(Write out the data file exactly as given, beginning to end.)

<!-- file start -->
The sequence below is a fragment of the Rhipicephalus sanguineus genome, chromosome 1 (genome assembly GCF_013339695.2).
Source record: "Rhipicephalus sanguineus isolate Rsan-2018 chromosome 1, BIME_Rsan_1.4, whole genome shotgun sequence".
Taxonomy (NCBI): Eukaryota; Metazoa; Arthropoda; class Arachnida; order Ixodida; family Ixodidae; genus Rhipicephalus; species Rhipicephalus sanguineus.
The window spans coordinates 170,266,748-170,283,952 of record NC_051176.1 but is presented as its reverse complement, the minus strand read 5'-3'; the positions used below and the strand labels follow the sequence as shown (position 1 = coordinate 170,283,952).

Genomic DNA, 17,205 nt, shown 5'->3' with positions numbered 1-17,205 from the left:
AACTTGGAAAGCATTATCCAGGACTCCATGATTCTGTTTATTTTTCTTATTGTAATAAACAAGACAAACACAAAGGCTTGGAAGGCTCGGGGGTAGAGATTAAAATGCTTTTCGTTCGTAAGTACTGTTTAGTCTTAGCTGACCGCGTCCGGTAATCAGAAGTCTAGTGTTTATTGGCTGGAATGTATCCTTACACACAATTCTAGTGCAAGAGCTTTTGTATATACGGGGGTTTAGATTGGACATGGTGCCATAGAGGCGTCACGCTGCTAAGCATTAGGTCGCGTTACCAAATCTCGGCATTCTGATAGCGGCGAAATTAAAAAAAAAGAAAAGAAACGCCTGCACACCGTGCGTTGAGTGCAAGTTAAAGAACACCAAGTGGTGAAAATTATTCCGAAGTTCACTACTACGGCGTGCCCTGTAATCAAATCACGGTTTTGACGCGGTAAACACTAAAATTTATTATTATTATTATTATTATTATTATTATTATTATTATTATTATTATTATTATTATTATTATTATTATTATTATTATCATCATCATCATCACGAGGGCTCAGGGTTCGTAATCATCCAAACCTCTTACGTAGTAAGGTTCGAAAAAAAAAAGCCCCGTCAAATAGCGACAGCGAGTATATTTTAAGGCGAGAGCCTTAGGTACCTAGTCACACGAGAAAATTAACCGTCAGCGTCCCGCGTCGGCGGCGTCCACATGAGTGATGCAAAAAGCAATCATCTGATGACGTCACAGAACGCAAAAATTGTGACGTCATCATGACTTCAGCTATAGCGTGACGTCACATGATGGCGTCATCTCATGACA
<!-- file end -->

The sequence below is a fragment of the Rhipicephalus sanguineus genome, chromosome 1 (genome assembly GCF_013339695.2).
Source record: "Rhipicephalus sanguineus isolate Rsan-2018 chromosome 1, BIME_Rsan_1.4, whole genome shotgun sequence".
Taxonomy (NCBI): Eukaryota; Metazoa; Arthropoda; class Arachnida; order Ixodida; family Ixodidae; genus Rhipicephalus; species Rhipicephalus sanguineus.
The window spans coordinates 170,266,748-170,283,952 of record NC_051176.1 but is presented as its reverse complement, the minus strand read 5'-3'; the positions used below and the strand labels follow the sequence as shown (position 1 = coordinate 170,283,952).

Genomic DNA, 17,205 nt, shown 5'->3' with positions numbered 1-17,205 from the left:
AACTTGGAAAGCATTATCCAGGACTCCATGATTCTGTTTATTTTTCTTATTGTAATAAACAAGACAAACACAAAGGCTTGGAAGGCTCGGGGGTAGAGATTAAAATGCTTTTCGTTCGTAAGTACTGTTTAGTCTTAGCTGACCGCGTCCGGTAATCAGAAGTCTAGTGTTTATTGGCTGGAATGTATCCTTACACACAATTCTAGTGCAAGAGCTTTTGTATATACGGGGGTTTAGATTGGACATGGTGCCATAGAGGCGTCACGCTGCTAAGCATTAGGTCGCGTTACCAAATCTCGGCATTCTGATAGCGGCGAAATTAAAAAAAAAGAAAAGAAACGCCTGCACACCGTGCGTTGAGTGCAAGTTAAAGAACACCAAGTGGTGAAAATTATTCCGAAGTTCACTACTACGGCGTGCCCTGTAATCAAATCACGGTTTTGACGCGGTAAACACTAAAATTTATTATTATTATTATTATTATTATTATTATTATTATTATTATTATTATTATTATTATTATTATTATTATTATTATTATCATCATCATCATCACGAGGGCTCAGGGTTCGTAATCATCCAAACCTCTTACGTAGTAAGGTTCGAAAAAAAAAAGCCCCGTCAAATAGCGACAGCGAGTATATTTTAAGGCGAGAGCCTTAGGTACCTAGTCACACGAGAAAATTAACCGTCAGCGTCCCGCGTCGGCGGCGTCCACATGAGTGATGCAAAAAGCAATCATCTGATGACGTCACAGAACGCAAAAATTGTGACGTCATCATGACTTCAGCTATAGCGTGACGTCACATGATGGCGTCATCTCATGACA